So it is with today's subject, John Stanton Ward (1917-2007), an English portrait painter and, for a time, illustrator. Even though he was tight with the royal family, he was never knighted, so that might have helped reinforce his relative obscurity. And of course he wasn't a hardcore modernist or some species of postmodernist. In fact, he resigned from the Royal Academy in protest of the likes of Tracey Emin being featured in exhibitions at Burlington House.

You can learn a fair amount of detail regarding Ward on his Wikipedia entry here, but perhaps even more via his obituaries in the Guardian and, as one might expect, the Telegraph.

And yet. If Ward had no use for British postmodernism, his own work tended to be casual, though usually based on sound drawing. (However, aside from his deliberately sketchy paintings, Ward seems to have had trouble drawing subject's arms convincingly.) To some degree this was in the spirit of modernism, if only in the sense that conventions of academic painting were reacted against -- Ward's reaction being highly selective. Besides a casual style, he tended to paint thinly (obviously so when using watercolor, a favorite medium) while relying on linework to carry the image. Also of interest is his approach to composition, where elements strike me as being a bit "off" from conventional practice. All told, I find him a very interesting artist. Let's take a look:


Ward painting Princess Anne - c.1988

Portrait of Princess Anne

Annabel's - 1985

Positano - 1987


Sir Thomas L.P. Norrington, President of Trinity College - 1967

Sir John Ellis - 1982

Sir Roger Bannister, Master, Pembroke College, Oxford - 1987

The East Kent School - 1987

Gillian - pastel - 1993

Two Girls, Pictured Inside, with Grapevine - 1993

Wednesday, January 22, 2014

Yoshihiro Inomoto: Putting Emotion into Tech Illustration

What's going on here?

I really wanted to feature a couple automotive cutaway illustrations by the great Yoshihiro Inomoto (b. 1932), but most of the best are under extremely heavy copyright protection for reasons I find hard to understand. Seems to me, providing plenty of web publicity for Inomoto's work would increase sales of printed images and therefore benefit the copyright holders, but whadda I know. At any rate, I think I'm safe from prison by displaying publicity materials for an Inomoto exhibition I found on a Russian web site (see above).

Unfortunately, those materials really don't provide the full impact of an Inimoto illustration. So you need to link here for some fine (and copyright protected) images.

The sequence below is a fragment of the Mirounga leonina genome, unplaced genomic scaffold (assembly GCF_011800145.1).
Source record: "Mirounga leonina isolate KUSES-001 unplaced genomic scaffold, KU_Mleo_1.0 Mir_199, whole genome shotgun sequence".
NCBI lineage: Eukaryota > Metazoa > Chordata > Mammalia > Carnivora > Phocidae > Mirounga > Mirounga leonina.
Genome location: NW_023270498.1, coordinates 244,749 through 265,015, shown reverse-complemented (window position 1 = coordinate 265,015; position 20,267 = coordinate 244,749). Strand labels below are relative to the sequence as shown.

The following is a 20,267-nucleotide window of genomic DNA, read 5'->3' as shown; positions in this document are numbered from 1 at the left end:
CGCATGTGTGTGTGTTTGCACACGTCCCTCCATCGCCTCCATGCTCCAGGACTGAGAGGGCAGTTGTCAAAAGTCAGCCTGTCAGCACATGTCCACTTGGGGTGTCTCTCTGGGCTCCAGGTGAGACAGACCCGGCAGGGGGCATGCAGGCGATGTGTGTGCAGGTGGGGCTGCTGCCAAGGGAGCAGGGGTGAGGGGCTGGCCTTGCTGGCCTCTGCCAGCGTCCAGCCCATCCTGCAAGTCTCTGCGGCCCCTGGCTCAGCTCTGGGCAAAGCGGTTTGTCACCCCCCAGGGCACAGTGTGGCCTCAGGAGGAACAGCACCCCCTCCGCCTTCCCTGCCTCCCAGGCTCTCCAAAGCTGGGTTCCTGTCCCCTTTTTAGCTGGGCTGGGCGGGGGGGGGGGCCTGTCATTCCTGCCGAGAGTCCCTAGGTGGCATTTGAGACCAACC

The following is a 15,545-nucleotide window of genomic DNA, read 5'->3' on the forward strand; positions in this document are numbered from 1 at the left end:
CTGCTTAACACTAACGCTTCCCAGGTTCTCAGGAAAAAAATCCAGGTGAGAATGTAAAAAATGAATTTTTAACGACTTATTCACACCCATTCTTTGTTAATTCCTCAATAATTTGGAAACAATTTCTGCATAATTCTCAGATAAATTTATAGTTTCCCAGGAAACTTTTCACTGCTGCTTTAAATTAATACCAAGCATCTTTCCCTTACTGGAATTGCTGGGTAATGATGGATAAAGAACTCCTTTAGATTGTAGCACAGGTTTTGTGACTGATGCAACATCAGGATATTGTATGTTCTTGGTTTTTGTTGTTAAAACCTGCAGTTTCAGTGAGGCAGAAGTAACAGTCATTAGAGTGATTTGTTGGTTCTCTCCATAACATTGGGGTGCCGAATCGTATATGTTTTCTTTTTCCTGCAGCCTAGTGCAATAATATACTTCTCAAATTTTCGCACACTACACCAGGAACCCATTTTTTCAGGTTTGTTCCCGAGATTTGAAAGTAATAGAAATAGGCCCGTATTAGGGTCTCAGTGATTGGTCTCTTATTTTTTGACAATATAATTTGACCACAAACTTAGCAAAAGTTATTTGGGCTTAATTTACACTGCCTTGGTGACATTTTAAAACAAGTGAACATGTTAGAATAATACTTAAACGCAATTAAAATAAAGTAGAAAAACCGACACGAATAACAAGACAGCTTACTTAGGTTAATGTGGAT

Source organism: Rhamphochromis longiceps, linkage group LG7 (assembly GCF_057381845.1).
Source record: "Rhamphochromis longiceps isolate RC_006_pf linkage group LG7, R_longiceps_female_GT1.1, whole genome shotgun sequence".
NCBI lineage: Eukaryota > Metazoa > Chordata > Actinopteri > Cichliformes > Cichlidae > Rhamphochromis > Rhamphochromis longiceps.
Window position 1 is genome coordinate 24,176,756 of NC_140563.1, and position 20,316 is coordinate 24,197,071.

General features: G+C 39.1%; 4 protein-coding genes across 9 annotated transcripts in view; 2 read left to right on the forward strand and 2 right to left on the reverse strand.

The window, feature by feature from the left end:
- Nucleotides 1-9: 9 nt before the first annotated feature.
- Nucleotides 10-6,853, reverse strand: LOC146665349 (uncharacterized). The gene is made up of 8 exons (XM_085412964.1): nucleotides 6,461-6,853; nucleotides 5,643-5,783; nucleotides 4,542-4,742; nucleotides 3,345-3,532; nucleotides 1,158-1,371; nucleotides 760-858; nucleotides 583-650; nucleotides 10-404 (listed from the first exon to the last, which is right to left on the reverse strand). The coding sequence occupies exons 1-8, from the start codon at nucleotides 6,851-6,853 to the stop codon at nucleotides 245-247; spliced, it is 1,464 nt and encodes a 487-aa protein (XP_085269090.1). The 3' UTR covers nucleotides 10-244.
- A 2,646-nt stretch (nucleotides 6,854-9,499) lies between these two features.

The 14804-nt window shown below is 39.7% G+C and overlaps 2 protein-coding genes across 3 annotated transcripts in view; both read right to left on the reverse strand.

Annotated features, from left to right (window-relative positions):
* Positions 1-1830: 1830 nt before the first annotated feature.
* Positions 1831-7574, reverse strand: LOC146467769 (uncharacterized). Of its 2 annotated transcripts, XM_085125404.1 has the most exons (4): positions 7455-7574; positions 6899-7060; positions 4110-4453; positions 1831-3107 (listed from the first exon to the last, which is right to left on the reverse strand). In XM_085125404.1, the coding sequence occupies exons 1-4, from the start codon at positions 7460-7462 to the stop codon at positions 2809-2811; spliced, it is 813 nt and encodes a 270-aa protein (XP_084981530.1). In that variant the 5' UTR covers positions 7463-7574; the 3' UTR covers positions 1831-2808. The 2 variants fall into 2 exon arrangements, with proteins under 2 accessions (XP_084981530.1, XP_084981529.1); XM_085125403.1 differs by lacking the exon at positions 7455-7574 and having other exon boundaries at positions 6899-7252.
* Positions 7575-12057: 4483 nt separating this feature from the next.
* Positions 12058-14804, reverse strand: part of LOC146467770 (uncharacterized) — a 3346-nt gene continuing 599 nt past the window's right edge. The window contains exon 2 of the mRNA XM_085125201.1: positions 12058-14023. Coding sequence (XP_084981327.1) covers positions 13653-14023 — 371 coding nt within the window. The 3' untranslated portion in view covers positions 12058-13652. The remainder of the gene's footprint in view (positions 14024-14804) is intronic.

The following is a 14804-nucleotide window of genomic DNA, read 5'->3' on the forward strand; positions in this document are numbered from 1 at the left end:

The site also includes biographical information on Inomoto as well as some fascinating details regarding how he works. It seems that he begins by making freehand drawings and then refines these using traditional mechanical drawing tools such ellipse templates. An alternative he apparently rejected was to begin by constructing detailed three-view drawings and then projecting to a 3-D image using architectural perspective techniques, something aviation artists often do. Another interesting twist is that Inomoto actually distorts some of the objects in an image such as brakes or the motor to suit his emotional reaction to the vehicle he's illustrating. This sort of thing must be pretty subtle, because I never noticed it before.

So this is about all I can do for now. Please visit the link. If what you see interests you, you can find images via a Google search.

Monday, January 20, 2014

Fortunino Matania and His Coup d'œil

Fortunino Matania (1881-1963) was an illustrator whose technical prowess has recently gained some attention in the illustration corner of the Internet. His Wikipedia entry is here, and he is mentioned here in a Dan Dos Santos post on the Muddy Colors blog and here on James Gurney's blog.

I strongly recommend that you read both the Dos Santos and Gurney posts which deal with Matania's extremely strong visual memory and his ability to compose an illustration on the fly, without preliminary studies. The Wikipedia biography offers background information about his career journey from Italy to France (briefly) and on to England, where he spent the rest of his life.


Illustration for "A Princess of Mars"
Southport poster
First, some examples of his commercial work.

"The Capture of the Sugar Refinery at Courcelette by the Canadians on September 15, 1916"
Munitions factory scene
The Last Message
Matania seems to be best known as a war artist. He liked to paint pretty women, so the munitions factory scene is populated with them.

London Omnibus
This was probably painted only a few years after he moved to London in 1904. The omnibus route signs suggest that it went from the West End to northern boroughs, but here it is probably pictured near Piccadilly, to judge by the women's clothing.

Southport Wintertime, poster